By Dr. Rajan Kaushal

9789350095683

Emperor Chandragupta by Adity Kay is a well-researched novel based on the life of Chandragupta Maurya. Published by Hachette India, the novel has shades of Walter Scott’s historical novels with an Indian flavour. The subtitle “Can One Man Build an Empire” suggests that it was not just Chandragupta who founded such a great empire but there was somebody else too. It was his political Guru and strategist Chanakya who chose a boy called Moriya, raised by a tribe of peacock tamers and christened him as Chandragupta. As he wanted to take revenge against the ruthless ruler of Magadha, he trained Chandragupta and helped him emerge as a great leader under his tutelage. Most of the time, youngsters are taught to develop leadership qualities but an example is never presented in front of them. This book delineates lucidly the rise of a leader because he was willing, and learnt to be a leader.

Every page in the novel creates a mystery, as if the author is going to whisper a secret into the ears of the readers soon, and this very fact makes the novel gripping. The book presents a stimulating tale of how, despite many obstacles, the protagonist fights to overcome them and faces all the challenges in his life. The very first page illustrates the positions of various empires like Magadha, Kashi, Anga and Vanga etc. and sets the tone and setting for the readers to go on an odyssey into the unexplored annals of Indian history. The book has been divided into three parts, the first, “The Lost Prince of Magadha”, the second, “The Warrior King of Magadha”, the third, “Dharma”.

The first part, “The Lost Prince of Magadha” has been further divided into ten sections narrating the story of Moriya, a mere teenaged boy becoming Chandragupta, the great warrior and emperor. It is a story which inspires and motivates youngsters, and tells them that it is not because of destiny but because of hard work, the will to excel and rock-hard determination that one becomes an emperor. It is his vision for the future that makes him different from others. It is his demeanor that converts a ferocious lion and bandits into his allies.

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9789351950929 Prologue

There were no stars in the sky. There was no moon. Just the wet cold seeping through thick cloth and bone, and the fog slowly smothering the night.

Every once in a while, a truck would grope forward over the broken road. Sometimes a long-distance bus would rumble by, but no sooner would its headlights pass than the fog would flow back denser than ever before.

Milte hain dil yahaan, milke bichadne ko

Kishore Kumar’s voice floated from the direction of the ramshackle bamboo structure that lay fifty yards to the side of the road, perceptible through the fog only because of a Hasag lantern that was hung to its front, illuminating a sign that read ‘Exide Batteries’. fte small shop, one of the few that still operated on this side of the highway, sold batteries, torches, kerosene, hot tea, pakoras and, if you knew what to say and how much to pay, desi hooch. It was closed now, the coal ashed, and the front covered with tarpaulin.

But it was not empty.

On a charpoy, at the front of the shop, sat two men, one hunched slightly forward and the other leaning back and looking up at the sky, holding in his right hand a small transistor radio.

‘Why don’t you turn the radio off? Or at least change the channel. I hate Kishore Kumar.’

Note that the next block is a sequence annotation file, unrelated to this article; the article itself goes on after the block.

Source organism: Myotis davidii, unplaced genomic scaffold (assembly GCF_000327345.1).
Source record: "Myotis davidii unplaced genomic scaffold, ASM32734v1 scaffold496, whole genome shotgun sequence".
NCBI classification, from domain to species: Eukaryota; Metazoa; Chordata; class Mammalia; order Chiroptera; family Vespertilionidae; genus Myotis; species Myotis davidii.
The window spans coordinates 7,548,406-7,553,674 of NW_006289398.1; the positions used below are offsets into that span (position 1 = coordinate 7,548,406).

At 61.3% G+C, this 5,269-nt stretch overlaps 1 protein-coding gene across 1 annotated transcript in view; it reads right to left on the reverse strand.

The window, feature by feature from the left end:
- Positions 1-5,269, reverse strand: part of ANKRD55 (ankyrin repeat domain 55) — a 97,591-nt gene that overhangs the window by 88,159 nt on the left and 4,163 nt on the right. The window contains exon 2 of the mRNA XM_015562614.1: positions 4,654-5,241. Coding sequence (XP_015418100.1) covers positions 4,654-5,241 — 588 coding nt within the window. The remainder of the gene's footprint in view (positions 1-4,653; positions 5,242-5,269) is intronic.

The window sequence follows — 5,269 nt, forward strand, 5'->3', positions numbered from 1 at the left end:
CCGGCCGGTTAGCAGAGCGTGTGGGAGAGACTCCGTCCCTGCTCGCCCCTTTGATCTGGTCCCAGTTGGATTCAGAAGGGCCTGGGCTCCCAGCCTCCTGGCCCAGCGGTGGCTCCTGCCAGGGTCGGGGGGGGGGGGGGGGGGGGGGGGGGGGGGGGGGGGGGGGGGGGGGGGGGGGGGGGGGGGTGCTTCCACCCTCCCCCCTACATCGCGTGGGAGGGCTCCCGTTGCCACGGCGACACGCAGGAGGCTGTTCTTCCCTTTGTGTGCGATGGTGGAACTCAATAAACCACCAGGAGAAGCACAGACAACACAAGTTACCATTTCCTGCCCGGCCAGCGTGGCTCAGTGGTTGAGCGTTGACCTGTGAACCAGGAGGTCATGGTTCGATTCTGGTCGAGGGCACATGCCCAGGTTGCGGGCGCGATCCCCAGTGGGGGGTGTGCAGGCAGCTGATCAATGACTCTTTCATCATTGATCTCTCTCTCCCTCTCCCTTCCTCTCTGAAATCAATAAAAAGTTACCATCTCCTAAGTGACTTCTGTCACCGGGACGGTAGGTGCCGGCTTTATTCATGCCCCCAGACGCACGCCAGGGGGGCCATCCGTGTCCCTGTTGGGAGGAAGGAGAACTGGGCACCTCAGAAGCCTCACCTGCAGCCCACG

‘It’s my radio. It plays what I want it to.’

fte first man pulled his monkey cap closer to his skull and clenched tightly the two thick shawls draped over his body.

‘Tell me why you like Kishore Kumar again,’ he said, tapping the ground rapidly with his feet in a desperate attempt to stay warm. ‘Because he has a great voice.’ In sharp contrast to his companion, the man with the transistor had on, as his  shield against the numbing cold, only a flimsy grey sweater.

‘Because he has a great voice? That’s it? I mean that’s all you can say about the great Kishore Kumar? A ten-year-old would give that answer! Tell me the reasons why you like him, explain it to me.’

The man with the transistor said nothing.

majumdar-firebirdThe theatre stood in the neighborhood where Beadon Street cut through Central Avenue, a place where the dust of the city mixed with something…a breezy fragrance, something strange and sweet. It was a place he passed daily on his way to school, a place barely off the main street and close to his home, less than five minutes on the school bus if the traffic flowed easily. Marking the streets were aged tracks along which doddering trams clanged their way west, all the way to Howrah station and the river at the edge of the city. But that was not why the neighborhood felt strange.

Evening hung over the place, though it was not yet six. The darkness did not scare him. He was eager to get to the theatre around the corner. This was, he knew, the evening for the full rehearsal, with costumes and music and everything. His mother never took him along to full rehearsals. But he had wandered from the park where he played in the evening. With quiet determination, he had drifted through the snarl of the traffic. He knew these lanes a little – once, he had come here with his mother and her friends in a car which had left them right in front of the theatre. Today, as he walked on, he caught a whiff of flowers.

He looked around and realized what was different about these roadside stalls selling cigarettes and paan leaves. They all sold flowers. Stems of roses and thin garlands of white evening bloomers, jasmine, tuberoses – cold, moist, exquisitely formed blossoms that one saw in weddings as well as funerals. Music played from the tiny transistor radios hidden under the stacks of flowers and chewing tobacco, love songs from Hindi movies, many of them from many, many years ago, crackling on the airwaves in slow, nasal tones.